Alumni Spotlight: Sal Castro ’61

Alumni Spotlight: Sal Castro ’61

A tribute to a Los Angeles legend in educational leadership, activism

Sal Castro'61 speaks to high school students about getting a college education.

Alumnus Sal Castro’61 speaks to high school students about his experiences during the 1968 East Los Angeles high school walkouts as well as the importance of higher education in their lives and in the community.

For more than four decades, Sal Castro ’61 has shown a
commitment to educating youth in greater Los Angeles about the power of learning.

Education, he says, has the ability to reverse social
inequities and pave a path for achieving unforeseen opportunities—and everyone
has not only the right, but the obligation to pursue knowledge.

“Change is through education, and that’s what I have
dedicated my life to,” Castro said on recent evening, waiting outside a library
auditorium where he would speak to several dozen high school students. “I try to
motivate these kids, to help them see a brighter future, and to do my part to
help mold successful, responsible leaders.”

Castro has carried his message from the playground, to the
classroom, to an annual Chicano Youth Leadership Conference (CYLC) he organizes in
Malibu, and put hundreds of students on the path toward high education. The
well-spoken and passionate educator, who received his bachelor’s degree in
social studies from Cal State L.A. (then L.A. State College), however, is
probably most well-known for his outspoken presence during the
1968 East Los
Angeles high school walkouts

Picture of Sal Castro (c) with high school students during the 1968 walkouts. (source: historical archive photo)

Picture of Sal Castro (c) with high school students during the 1968 walkouts. (source: historical archive photo)

He had a history-making role in the walkouts, a series of
protests—also referred to as the “Chicano blowouts”—led by high school and
college students focusing on the quality of education for Mexican-American
students in the
Los Angeles Unified School District (LAUSD). At the time, Castro was a
social studies teacher at Lincoln High School, one of five East Los Angeles high
schools leading the protests, and he offered support and guidance to the student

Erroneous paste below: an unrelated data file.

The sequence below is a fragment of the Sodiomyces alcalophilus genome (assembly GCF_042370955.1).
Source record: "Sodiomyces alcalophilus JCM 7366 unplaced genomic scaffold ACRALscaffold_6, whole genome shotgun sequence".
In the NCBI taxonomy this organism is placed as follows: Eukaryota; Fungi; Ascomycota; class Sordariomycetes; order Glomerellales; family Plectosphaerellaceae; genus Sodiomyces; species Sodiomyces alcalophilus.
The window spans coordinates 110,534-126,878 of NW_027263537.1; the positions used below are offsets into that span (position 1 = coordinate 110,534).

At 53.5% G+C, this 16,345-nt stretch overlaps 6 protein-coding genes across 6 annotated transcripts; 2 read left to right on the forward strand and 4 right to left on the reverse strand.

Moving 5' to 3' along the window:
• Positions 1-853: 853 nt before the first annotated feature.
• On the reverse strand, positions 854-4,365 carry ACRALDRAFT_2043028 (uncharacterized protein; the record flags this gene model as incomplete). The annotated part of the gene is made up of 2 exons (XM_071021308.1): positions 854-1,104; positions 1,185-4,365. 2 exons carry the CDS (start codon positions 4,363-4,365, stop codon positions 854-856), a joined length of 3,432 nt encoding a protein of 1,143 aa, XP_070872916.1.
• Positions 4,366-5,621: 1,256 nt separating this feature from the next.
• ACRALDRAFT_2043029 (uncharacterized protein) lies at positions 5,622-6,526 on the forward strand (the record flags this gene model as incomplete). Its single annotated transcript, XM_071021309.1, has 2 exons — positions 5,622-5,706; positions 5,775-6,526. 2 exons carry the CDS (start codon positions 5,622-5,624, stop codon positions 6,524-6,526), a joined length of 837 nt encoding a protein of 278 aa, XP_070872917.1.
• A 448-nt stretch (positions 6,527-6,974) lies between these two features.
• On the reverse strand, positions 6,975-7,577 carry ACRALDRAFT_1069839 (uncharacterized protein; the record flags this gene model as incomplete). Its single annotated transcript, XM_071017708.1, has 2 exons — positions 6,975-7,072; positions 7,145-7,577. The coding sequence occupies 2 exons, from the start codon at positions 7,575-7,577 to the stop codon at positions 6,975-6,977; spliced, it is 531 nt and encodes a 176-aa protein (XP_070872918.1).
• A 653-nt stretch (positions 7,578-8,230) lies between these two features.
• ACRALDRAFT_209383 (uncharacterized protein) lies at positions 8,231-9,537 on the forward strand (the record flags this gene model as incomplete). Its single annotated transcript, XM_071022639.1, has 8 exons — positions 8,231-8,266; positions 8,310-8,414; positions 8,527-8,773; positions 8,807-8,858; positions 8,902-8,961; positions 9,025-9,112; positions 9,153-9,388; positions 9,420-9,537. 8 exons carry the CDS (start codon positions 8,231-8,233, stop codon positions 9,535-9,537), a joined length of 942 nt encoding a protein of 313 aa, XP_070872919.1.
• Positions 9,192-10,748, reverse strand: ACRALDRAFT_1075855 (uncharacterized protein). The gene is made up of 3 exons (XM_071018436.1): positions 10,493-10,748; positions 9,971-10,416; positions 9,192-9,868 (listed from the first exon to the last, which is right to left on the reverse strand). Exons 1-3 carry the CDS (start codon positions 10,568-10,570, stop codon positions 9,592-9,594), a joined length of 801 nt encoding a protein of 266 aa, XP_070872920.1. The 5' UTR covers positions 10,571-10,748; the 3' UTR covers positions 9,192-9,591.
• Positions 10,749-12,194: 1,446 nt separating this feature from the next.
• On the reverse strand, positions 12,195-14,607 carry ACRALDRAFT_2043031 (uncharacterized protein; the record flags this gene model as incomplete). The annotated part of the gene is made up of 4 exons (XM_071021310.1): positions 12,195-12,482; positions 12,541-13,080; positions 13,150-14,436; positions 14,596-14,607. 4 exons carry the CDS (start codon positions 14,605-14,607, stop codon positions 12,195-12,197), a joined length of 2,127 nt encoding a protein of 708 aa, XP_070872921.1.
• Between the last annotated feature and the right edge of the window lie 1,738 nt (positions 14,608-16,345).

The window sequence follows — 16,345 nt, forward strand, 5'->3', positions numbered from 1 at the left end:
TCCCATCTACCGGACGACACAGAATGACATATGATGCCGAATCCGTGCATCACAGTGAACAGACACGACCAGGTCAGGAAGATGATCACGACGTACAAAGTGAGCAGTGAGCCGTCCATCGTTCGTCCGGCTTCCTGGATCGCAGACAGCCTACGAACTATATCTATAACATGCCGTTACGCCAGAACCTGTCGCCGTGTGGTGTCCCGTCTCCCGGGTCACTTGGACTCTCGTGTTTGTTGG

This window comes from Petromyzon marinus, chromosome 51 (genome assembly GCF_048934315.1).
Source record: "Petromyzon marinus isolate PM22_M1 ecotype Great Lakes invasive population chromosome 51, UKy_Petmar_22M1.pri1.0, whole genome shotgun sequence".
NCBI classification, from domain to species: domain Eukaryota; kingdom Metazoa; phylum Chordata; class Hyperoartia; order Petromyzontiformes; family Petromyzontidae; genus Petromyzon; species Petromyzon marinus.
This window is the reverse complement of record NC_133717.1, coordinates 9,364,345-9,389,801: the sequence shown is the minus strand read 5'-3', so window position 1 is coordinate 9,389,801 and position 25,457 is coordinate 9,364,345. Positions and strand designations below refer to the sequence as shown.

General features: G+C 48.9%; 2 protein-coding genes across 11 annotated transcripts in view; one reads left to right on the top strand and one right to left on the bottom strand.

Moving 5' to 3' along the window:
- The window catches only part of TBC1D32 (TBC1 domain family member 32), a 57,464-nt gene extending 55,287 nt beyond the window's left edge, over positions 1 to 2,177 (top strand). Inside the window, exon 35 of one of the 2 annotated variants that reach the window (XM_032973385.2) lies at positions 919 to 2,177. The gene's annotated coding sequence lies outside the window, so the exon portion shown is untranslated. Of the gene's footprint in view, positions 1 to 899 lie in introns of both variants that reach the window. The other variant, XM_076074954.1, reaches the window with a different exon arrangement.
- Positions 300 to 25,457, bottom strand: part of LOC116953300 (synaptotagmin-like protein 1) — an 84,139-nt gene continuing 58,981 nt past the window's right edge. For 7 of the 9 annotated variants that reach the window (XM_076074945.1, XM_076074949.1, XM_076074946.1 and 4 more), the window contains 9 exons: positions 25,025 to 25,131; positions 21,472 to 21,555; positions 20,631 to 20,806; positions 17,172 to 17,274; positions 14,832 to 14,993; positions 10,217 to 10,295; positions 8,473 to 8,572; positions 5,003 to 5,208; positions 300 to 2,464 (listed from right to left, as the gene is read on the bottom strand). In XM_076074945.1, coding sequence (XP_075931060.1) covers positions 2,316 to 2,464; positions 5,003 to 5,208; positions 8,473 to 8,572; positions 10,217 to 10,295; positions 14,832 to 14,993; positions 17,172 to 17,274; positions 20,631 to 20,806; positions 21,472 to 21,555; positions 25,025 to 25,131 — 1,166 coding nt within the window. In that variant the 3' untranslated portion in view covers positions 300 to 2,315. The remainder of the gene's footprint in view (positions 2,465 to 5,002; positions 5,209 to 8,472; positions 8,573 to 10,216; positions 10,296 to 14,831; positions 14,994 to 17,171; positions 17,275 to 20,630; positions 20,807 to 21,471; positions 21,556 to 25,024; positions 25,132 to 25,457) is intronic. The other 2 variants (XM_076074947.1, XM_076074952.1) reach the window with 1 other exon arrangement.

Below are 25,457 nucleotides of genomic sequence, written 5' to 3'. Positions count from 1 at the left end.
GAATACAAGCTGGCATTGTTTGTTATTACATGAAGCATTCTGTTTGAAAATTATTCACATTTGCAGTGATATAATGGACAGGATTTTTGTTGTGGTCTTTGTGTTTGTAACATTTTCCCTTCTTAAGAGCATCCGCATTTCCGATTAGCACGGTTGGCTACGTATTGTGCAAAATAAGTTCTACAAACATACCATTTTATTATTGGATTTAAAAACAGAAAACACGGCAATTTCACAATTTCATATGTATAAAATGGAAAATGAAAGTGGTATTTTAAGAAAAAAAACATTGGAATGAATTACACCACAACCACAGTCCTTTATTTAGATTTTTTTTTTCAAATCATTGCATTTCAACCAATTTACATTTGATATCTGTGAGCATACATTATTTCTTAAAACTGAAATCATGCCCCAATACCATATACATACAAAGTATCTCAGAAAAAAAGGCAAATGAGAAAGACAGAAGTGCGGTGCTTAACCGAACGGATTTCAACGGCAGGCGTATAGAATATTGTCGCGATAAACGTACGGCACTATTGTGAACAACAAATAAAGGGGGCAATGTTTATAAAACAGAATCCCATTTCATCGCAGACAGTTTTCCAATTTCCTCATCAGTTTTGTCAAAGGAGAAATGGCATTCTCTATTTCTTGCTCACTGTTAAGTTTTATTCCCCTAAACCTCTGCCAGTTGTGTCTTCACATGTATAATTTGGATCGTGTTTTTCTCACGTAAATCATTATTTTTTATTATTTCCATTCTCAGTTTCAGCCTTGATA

“I was just doing my job,” he said, adding that he never
imagined he would become well-known for his work.

In June, the Los Angeles Unified School District honored
Castro’s legacy of educational leadership through the
naming of the new Sal
Castro Middle School
, located on the existing Belmont High School campus—where
Castro first taught and retired from teaching at in 2003. He taught social
studies in LAUSD schools for 43 years.

“It’s been extremely humbling,” Castro said of the
recognition. “This is actually an honor to the bravery of all the students who
walked out 42 years ago, protesting the conditions of the schools and wanting to
improve education. It was unselfish on their part to make schools better for
future generations. It was a historic moment—the largest address of grievances
by high school students in the history of the United States—and a remarkable
part of the American civil rights movement.”

For his efforts in changing the course of public education,
Castro was also honored by former President Bill Clinton at a White House
ceremony in 1996. A decade later, the events of 1968 were recalled in the 2006
HBO film, Walkout, directed by CSULA alumnus Edward James Olmos. He was also recently recognized by Union
Bank and KCET as one of the city's Latino Local Heroes.

“I personally benefited from Mr. Castro’s advocacy and
support,” said CSULA
Social Work Professor Rita Ledesma. “I attended the CYLC in spring 1968 and UCLA Upward Bound in summer
1968, when Mr. Castro served as the administrator in the program. Over the last
several years, I had the great honor to be invited to CYLC to speak to high
school students about the importance of higher education and community service.”